New Display Packs 10,000 PPI and Could Paint Stunning VR Worlds

You can plausibly say today’s virtual reality is a descendent of smartphones. The affordable sensors, chips, and high-resolution displays critical to rendering a decent VR experience were engineered for iPhones and Galaxys not Rifts and Vives. Early on, VR pioneer Oculus built prototypes with 1080p AMOLED displays from Samsung Galaxy S4 smartphones.

But after Facebook’s $2 billion acquisition, the team had the wherewithal to begin dreaming up and ordering custom components. And of course, displays were first on their list.

Early Oculus Rift developer kits were like looking through a coarsely patterned screen door. But the ideal experience is one in which the eye discerns nary a pixel on the screen, a heavenly state referred to as retina resolution.

The best VR displays are somewhere between super-screen-door and retina resolution. High-end, tethered headsets offer higher resolution than early versions of the Rift. Yet, the image still isn’t so crisp that the eye detects no pixelation at all. Not bad, not ideal.

Retina resolution depends on a number of factors, one of which is how close the display is to your eyes. The closer it is, the more pixels you need. That means for VR to hit retina resolution, we’ll need displays with way more, way smaller pixels.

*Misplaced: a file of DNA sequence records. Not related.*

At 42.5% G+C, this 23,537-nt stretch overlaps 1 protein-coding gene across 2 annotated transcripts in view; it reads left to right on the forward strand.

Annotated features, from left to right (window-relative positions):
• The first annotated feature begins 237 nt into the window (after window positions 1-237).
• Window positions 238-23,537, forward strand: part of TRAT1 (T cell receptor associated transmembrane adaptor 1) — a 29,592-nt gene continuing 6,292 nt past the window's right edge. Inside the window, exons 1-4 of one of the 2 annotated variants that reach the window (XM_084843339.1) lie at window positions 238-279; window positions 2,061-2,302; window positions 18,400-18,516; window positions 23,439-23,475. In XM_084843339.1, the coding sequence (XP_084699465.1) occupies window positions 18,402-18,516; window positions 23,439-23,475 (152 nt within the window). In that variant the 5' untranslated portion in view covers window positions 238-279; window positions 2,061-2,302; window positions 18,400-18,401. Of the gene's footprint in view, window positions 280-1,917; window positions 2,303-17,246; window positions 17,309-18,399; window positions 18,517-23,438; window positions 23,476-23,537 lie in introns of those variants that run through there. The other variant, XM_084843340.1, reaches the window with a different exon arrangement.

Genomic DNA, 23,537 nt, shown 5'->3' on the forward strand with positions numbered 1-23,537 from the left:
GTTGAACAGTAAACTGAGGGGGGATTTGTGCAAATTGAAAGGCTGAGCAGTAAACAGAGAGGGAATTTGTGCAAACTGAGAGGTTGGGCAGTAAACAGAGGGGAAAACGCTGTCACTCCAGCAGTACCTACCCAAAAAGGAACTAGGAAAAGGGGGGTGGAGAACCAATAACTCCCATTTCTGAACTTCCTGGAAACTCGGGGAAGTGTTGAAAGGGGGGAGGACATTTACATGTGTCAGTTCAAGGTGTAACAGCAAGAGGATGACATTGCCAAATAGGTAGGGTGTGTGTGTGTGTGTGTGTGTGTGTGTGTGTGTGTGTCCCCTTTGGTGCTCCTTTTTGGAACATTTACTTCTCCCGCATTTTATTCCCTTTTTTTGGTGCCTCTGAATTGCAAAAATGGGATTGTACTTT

Luckily, science is on it, and with retina resolution laptops and phones yawn-worthy at this point, VR and AR are now key technologies driving cutting-edge research in high-res displays.

In a recent example, a team of scientists led by Samsung’s Won-Jae Joo and Stanford’s Mark Brongersma published a paper in Science describing a new meta-OLED display that can pack in 10,000 pixels per inch with room to scale. In comparison, today’s smartphone and VR displays are less than 1,000 pixels per inch.

The team says current displays, sufficient for TVs or smartphones, can’t meet the pixel density needs of near-eye VR and AR applications. They’re looking beyond headsets too, writing, “An ultrahigh density of 10,000 pixels per inch readily meets the requirements for the next-generation microdisplays that can be fabricated on glasses or contact lenses.”

Of course, they aren’t alone in their quest for ultra-high-def, and the display is still firmly in the research phase, but it hints at what the future holds for stunning AR/VR experiences.

Very Meta: From Solar Panels to Virtual Reality